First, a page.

In case of interest. With the RPi camera you have a choice: normal camera (with good color response) or Pi No-IR that can work at night with IR lights, but has poor color rendition and a bit less sharp / contrasty overall. Typical "security camera" models use an IR filter that can be physically switched out at night and in during the day, for the best of both worlds.
I was thinking about making my own IR-filter-switcher using a hobby servo, but then found another way. I used these parts:
http://www.ebay.com/itm/291404350105 "OV5647 NoIR Camera Board /w M12x0.5 mount" ($30)
http://www.ebay.com/itm/400938137287 "IR CUT M12 Mount Lens 8Mp HP Dual Filter Switcher" ($4)
http://www.m12lenses.com/8-0mm-F1-8-Meg ... 0818mp.htm "PT-0818MP 8.0mm, F1.8 Mega Pixel CCTV Board Lens" ($15)
http://www.mcmelectronics.com/product/83-16530 "Raspberry Pi 2" ($35 + shipping)
H-bridge driver for bipolar 100 mA pulse at 5 V ($?)
The ebay M12-lens-mount NoIR camera board comes with its own lens, but that one has a short "back-focus" distance so it is not compatible with the IR CUT switcher/ lens holder that slides the filter in between the lens and sensor. You need a lens with more clearance between sensor and rear element. The 8mm lens I chose from m12lenses.com works, but some others (especially wide-angle types) may not. You have to unscrew the lens mount that comes on the camera board and replace it with the IR CUT switcher mount. I've assembled this and confirmed it does work (haven't yet built the H-bridge driver for auto-switching the filter).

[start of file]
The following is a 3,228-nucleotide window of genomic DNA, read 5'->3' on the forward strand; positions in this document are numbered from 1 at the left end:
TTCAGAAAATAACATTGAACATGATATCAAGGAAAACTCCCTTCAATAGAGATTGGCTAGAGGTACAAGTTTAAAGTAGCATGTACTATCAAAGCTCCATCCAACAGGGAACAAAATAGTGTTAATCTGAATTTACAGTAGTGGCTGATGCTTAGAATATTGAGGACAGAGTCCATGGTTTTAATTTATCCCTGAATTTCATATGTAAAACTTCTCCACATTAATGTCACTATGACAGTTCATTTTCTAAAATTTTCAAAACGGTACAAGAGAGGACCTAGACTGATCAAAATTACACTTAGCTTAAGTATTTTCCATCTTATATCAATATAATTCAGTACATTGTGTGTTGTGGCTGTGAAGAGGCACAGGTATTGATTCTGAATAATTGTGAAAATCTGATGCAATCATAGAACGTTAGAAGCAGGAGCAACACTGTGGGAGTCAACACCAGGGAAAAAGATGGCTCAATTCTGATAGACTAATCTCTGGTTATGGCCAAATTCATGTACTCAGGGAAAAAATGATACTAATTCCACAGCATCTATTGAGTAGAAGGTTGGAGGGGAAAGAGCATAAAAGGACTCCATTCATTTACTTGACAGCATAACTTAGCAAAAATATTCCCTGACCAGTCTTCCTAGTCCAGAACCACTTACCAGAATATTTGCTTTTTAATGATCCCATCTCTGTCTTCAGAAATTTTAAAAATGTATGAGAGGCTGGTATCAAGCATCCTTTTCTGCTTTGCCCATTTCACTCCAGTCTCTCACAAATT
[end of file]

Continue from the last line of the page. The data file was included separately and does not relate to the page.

Just FYI, this assemble-it-yourself idea is not an amazing value. So far I have not found a M12 lens that is as good (eg resolution / contrast / distortion) as the tiny built-in lens the official RPi camera comes with, although they are usually brighter (like f/1.8 instead of f/2.9). I add up a cost of $84 including the $35 Pi without shipping or memory card (and not including the H-bridge driver) and just for comparison, you can get a working day/night IP camera board module with 1/2.5'' Aptina 9P006 5MP sensor and lens, listing for $82. http://www.securitycamera2000.com/produ ... -View.html
(but of course an IP camera still needs a separate external computer to actually record the video.)
On the plus side for the Pi approach, the camera part by itself is somewhat smaller, and with something like PiKrellCam software for motion detection and the whole Pi software & hardware environment you have much more flexibility on configuring a system.